CADASIL Syndrome - Essential Facts about this Autosomal Dominant Condition and Stroke Disorder

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What is CADASIL Syndrome?

CADASIL Syndrome, also known as cerebral autosomal dominant arteriopathy with subcortical infarcts and leukoencephalopathy, is one of the most common form of stroke disorders. It is a genetic condition, inherited from one affected parent, which affects smooth muscles of small blood vessels mostly found in the brain. It is classified under the family of leukodystrophies.

In CADASIL Syndrome, there are mutations in the Notch3 gene on the short arm of chromosome 19. Notch3 genes are responsible for stimulating the production of Notch3 receptor proteins. These proteins are needed for the normal functioning of the smooth muscle cells in the blood vessels. Due to these mutations, there is a resulting production and accumulation of abnormal Notch3 receptor proteins causing progressive degeneration in the muscle cells of blood vessels resulting to vascular damage. Over time, this compounded damage results in blood flow limitations causing a transient ischemic attack (TIA) and stroke which are usually the first manifestations of CADASIL syndrome. Other manifestations include psychiatric disorders, confusion, epilepsy, seizures, migraine headaches, dementia and other cognitive impairments.

The common clinical manifestations of this disorder usually appear between 30 and 60 years of age, although the signs and symptoms, age of onset and disease progression usually varies from person to person. Some of the affected individuals have a history of high blood pressure or hypertension, and high cholesterol levels or hypercholesterolemia. However, these common risk factors for stroke are not directly associated with CADASIL Syndrome and their presence does not automatically qualify a person to develop CADASIL Syndrome.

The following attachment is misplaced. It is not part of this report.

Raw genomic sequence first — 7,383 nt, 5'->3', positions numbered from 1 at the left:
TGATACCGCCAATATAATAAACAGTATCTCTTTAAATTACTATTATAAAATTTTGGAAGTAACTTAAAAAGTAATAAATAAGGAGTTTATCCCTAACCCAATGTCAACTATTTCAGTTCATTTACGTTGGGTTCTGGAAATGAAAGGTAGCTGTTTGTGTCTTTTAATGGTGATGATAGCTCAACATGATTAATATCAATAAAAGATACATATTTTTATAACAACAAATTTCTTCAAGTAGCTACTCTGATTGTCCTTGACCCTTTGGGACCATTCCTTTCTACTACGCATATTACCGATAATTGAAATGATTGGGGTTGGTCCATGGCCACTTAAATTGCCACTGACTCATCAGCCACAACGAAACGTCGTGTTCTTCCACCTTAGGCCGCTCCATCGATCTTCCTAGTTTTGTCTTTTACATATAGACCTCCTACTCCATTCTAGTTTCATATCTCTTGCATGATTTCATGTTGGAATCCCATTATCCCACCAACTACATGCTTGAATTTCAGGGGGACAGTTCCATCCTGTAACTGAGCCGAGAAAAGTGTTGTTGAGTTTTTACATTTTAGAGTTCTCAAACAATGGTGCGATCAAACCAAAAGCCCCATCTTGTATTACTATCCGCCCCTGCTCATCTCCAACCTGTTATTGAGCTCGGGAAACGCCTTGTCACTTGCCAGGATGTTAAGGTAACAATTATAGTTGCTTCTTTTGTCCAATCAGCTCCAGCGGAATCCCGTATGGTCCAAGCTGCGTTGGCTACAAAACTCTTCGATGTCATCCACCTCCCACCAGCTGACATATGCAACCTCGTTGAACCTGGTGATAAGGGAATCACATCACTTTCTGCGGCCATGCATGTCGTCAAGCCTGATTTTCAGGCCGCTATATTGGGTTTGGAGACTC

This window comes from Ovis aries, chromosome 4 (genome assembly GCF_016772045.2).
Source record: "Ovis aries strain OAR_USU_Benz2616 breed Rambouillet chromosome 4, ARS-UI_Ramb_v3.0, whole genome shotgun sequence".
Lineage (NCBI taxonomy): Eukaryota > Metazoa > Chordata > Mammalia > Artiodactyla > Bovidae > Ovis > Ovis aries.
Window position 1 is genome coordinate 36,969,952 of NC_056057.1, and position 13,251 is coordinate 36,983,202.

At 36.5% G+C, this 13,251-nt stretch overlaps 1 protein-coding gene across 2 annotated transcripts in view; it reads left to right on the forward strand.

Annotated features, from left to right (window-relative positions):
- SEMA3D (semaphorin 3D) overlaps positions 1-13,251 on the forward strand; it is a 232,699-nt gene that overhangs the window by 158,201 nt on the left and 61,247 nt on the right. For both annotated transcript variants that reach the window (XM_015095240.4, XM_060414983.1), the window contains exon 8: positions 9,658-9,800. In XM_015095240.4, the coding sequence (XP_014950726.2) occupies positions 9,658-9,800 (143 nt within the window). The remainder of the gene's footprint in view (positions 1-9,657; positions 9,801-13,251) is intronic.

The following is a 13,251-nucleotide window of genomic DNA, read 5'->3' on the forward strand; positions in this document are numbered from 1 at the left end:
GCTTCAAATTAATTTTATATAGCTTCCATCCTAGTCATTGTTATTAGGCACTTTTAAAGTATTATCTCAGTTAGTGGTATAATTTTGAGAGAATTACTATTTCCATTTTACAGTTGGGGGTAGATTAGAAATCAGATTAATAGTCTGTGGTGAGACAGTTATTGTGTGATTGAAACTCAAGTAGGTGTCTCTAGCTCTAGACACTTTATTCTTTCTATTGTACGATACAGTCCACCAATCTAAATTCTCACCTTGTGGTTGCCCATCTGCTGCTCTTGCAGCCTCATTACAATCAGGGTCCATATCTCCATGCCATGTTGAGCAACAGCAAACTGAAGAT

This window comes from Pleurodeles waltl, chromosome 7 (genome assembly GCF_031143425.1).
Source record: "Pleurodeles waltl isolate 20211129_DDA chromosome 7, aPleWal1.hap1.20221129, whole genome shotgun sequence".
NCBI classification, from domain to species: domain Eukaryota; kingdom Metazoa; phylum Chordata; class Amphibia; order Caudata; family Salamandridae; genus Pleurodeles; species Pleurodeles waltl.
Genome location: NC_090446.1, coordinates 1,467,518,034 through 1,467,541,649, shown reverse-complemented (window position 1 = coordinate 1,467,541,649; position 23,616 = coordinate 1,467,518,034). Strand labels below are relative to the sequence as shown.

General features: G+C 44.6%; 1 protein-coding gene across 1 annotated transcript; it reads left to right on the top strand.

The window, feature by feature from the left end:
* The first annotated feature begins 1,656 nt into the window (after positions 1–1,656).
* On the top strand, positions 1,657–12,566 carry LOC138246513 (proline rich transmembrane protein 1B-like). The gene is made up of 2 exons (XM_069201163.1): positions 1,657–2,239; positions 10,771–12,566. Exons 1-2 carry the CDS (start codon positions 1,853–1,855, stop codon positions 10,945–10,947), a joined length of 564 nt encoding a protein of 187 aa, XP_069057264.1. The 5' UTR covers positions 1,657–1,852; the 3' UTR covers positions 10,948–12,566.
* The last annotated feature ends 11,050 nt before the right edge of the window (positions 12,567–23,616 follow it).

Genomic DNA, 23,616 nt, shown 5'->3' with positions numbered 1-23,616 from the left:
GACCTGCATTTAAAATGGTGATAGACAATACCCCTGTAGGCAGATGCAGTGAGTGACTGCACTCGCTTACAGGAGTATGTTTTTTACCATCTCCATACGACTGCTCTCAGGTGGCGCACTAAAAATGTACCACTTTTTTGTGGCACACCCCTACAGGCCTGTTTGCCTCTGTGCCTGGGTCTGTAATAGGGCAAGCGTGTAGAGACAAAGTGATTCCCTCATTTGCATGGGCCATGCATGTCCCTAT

Clinical Manifestations and Diagnosis

Diagnosis for CADASIL syndrome is usually based upon the presenting signs and symptoms of each affected individual. Typical symptoms include stroke-like episodes recurring over a period of time, cognitive disturbances, dementia, migraine and abnormalities in behavior.

CADASIL Syndrome manifestations is often supported by magnetic resonance imaging (MRI) findings, although this is not usually used for diagnosis. The test may reveal white matter hyperintensities, abnormalities in the external capsule, cerebral lacunar lesions and/or cerebral microbleeds. In addition, ultrastructural analysis of small arterioles, which may be obtained through skin biopsy, and Notch3 immunostaining are specific means of confirming the diagnosis. A blood test for the presence of the mutated Notch3 gene is often a helpful screeting test to evaluate the people which may have inherited the condition.


There is no specific treatment protocol for CADASIL Syndrome. Treatment is usually focused on the prevention of complications. For example, anti-platelet agents such as aspirin, are given to prevent occurrence of stroke. Medications for hypertension and hypercholesterolemia are also beneficial in patients with CADASIL syndrome. Supportive therapy such as counseling is provided for affected individuals and their families to help them cope with the emotional burden of the disorder.


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